The Khyber Pakhtunkhwa is populated by a large variety of tribes, sub-tribes and clans, each with its own network of ties but unified by the collective of being called Pathan or Pashtuns, imbued with the characteristic force of character, bravery and shrewdness. Over the years, however, the larger towns have become a mix of various other peoples from Afghanistan, Kashmir and the rest of Pakistan, just as many Pathans have migrated to, or work in, the larger towns of Punjab, Sindh and Baluchistan.The Pathan way of life still maintains the age-old, time-tested code of behavior known as PukhtunWali. Honor, revenge and hospitality are the cardinal principles while the Jirga, or tribal assembly, plays a potent part in the resolution of issues according to Riwaj or tradition.The practices of"Nikkat", "Lungj" and "Moajjab" are still strong, binding and regulatory.
The population contains several ethnological sections, representing the deposits formed by different streams of immigration or invasion. Most numerous and important are the Pathans (Pukhtana), the majority of the agricultural population in Peshawar, Kohat and Bannu, while beyond the administrative border they are in exclusive possession from Chitral to the Gomal. In Hazara, Gujars and other tribes of Indian origin dominate, while Dera Ismail Khan is inhabited mainly by Jats.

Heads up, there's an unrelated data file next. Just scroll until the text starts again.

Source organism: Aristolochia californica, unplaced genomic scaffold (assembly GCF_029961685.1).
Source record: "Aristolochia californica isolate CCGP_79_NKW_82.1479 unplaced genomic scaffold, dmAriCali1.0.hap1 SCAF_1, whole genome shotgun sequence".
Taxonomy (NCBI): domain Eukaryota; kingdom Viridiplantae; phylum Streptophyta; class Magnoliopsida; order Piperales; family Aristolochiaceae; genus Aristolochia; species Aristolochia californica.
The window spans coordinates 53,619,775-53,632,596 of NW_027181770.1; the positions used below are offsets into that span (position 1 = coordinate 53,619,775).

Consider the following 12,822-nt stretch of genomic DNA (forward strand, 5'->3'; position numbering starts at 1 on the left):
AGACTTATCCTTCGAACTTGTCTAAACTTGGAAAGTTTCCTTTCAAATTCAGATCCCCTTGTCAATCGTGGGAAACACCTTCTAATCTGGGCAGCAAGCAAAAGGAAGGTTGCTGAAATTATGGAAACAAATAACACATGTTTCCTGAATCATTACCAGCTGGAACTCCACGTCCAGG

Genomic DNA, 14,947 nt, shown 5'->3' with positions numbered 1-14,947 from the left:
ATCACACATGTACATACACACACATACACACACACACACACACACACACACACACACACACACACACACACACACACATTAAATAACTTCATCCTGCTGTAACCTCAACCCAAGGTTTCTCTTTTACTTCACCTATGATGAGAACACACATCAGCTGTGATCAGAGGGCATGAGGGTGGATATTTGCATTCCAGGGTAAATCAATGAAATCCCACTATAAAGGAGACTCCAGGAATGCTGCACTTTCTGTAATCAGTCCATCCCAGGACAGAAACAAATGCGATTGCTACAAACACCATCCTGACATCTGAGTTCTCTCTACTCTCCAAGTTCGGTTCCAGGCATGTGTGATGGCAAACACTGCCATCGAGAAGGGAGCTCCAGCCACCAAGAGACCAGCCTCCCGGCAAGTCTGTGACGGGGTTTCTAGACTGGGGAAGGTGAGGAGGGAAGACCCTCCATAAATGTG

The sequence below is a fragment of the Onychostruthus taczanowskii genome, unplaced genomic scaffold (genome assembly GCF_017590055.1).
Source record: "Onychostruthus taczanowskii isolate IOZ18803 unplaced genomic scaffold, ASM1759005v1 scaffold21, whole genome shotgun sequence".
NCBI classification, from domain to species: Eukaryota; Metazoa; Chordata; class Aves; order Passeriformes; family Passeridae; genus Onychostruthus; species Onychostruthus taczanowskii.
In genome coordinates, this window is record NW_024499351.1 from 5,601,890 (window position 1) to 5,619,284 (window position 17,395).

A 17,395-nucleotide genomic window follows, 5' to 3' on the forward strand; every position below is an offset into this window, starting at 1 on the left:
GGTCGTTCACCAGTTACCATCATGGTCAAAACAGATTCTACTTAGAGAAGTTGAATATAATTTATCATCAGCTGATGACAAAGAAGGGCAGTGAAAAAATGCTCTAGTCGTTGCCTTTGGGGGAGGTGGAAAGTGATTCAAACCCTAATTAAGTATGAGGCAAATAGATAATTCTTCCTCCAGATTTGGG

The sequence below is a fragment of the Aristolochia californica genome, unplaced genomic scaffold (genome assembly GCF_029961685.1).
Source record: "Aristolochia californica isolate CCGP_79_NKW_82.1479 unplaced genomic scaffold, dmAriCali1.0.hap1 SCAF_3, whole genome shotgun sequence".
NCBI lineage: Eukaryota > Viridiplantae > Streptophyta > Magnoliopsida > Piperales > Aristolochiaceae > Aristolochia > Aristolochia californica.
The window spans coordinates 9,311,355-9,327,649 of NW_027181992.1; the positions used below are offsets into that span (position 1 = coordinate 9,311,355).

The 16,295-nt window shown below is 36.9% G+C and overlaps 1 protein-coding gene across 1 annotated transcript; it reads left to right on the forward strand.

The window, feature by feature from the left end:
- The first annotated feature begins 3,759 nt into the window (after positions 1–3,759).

Pathan is not now a racial term, whatever its original significance may have been. It nowdenotes status, and is said in Swat and Dir to describe one who possesses a share in the tribal estate and who has therefore a voice in the village and tribal councils. The Pathan tribes are mainly of Uranian origin, but many of their sections are affiliated clans of Hindki of indigenous descent, others of Syed (Arabian), and a few possibly of Turkish origin. Next in numerical importance come the Awans mainly in Hazara and the Peshawar valley. The Gujars also live in Hazara. They are also numerous in Dir, Swat, and Bajaur, where they speak Pashtu, through on the borders of Dir and Asmar they retain their Indian speech. Other less numerous tribes are the Jats, mostly in Dera Ismail Khan, Syeds, Tanaolis, Malliars, Dhunds, Balochs, Rajputsm Sheikhs, Kharrals, Mughals, Qureshis, Baghbans, Parachas, Kassabs, and Gakhars. Of Hindu castes, the ArorasKhattris, and Brahmans are important. In Jandol and Maidan are various other tribes of Jafir descent converted to Islam, and now reckoned as Pathans. Of the artisan classes the most numerous are the Tarkhans or carpenters, Some of whom raised under British rule to the status of a professional class as trained engineers next to them in numerical strength are the Julahas (weavers), then come the Lahore (black-smiths). Mochis (leather-workers and shoemakers) Kumhars (potters and brick-burners) Sonars (goldsmiths) And Teelis (oil-pressers).